Does Python scale for heavy web loads?
knotwell at ix.netcom.com
Wed Sep 6 02:31:32 CEST 2000
markhaliday at my-deja.com writes:
> Question: Using Python as a CGI and running it under Apache, would
> Python realistically be able to handle 5,000 hits an hour and not
> degrade performance? With Python's threading, (ex: using a Default.py
> script as an example) I call Default.py to render some information,
> only one thread runs Default.py right? No other people can hit
> Default.py until Default.py finishes with its original request and
> serving the information back...Correct?
You'll need to be way more specific that this. I don't generally do cgi
stuff, but I can't imagine any reasonable machine would have trouble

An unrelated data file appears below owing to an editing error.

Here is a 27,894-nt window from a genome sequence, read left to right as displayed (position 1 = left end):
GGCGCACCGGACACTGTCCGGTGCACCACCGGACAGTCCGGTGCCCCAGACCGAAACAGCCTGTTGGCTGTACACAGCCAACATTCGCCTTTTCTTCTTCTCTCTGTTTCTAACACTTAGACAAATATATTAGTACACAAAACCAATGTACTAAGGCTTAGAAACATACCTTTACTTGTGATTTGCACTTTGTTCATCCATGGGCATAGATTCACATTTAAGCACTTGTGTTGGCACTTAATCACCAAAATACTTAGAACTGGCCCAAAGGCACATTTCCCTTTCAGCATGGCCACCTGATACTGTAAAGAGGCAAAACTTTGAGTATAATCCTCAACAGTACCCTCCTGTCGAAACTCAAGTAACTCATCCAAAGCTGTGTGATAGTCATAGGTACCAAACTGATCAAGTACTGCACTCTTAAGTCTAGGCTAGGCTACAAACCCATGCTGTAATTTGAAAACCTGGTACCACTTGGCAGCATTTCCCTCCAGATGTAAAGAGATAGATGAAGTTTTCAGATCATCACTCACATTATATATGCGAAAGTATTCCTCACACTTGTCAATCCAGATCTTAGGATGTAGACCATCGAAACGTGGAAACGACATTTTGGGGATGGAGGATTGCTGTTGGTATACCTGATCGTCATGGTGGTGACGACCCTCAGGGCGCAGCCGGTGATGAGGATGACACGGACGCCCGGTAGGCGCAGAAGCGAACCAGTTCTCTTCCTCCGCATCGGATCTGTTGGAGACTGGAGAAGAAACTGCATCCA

executing 1.4 progs/s (I just executed a virtually empty python 10 times
in .5s). Of course, if each of the programs does a huge amount of computation
or communication then you'll have trouble. Bottom line: you'll need to
throw together a prototype and validate it for yourself.
WRT threading, you've asked the wrong question. If you create a thread,
you'll give it a function as an argument. If the function updates any
shared state, you'll need to protect the state variable with a mutex. OTOH,
if the function doesn't update any shared state, you are fewer gotchas to
worry about. I find the question a bit odd anyhow, since Apache spawns a
separate process for all cgi requests on Unix systems (FWIW, it probably uses
threading on NT).
Lastly, in my experience, I've never seen a cgi script that couldn't be
run multiple times by a webserver. I can imagine a script that uses
lockfile (or something similar) to arbitrate access to a particular resource.
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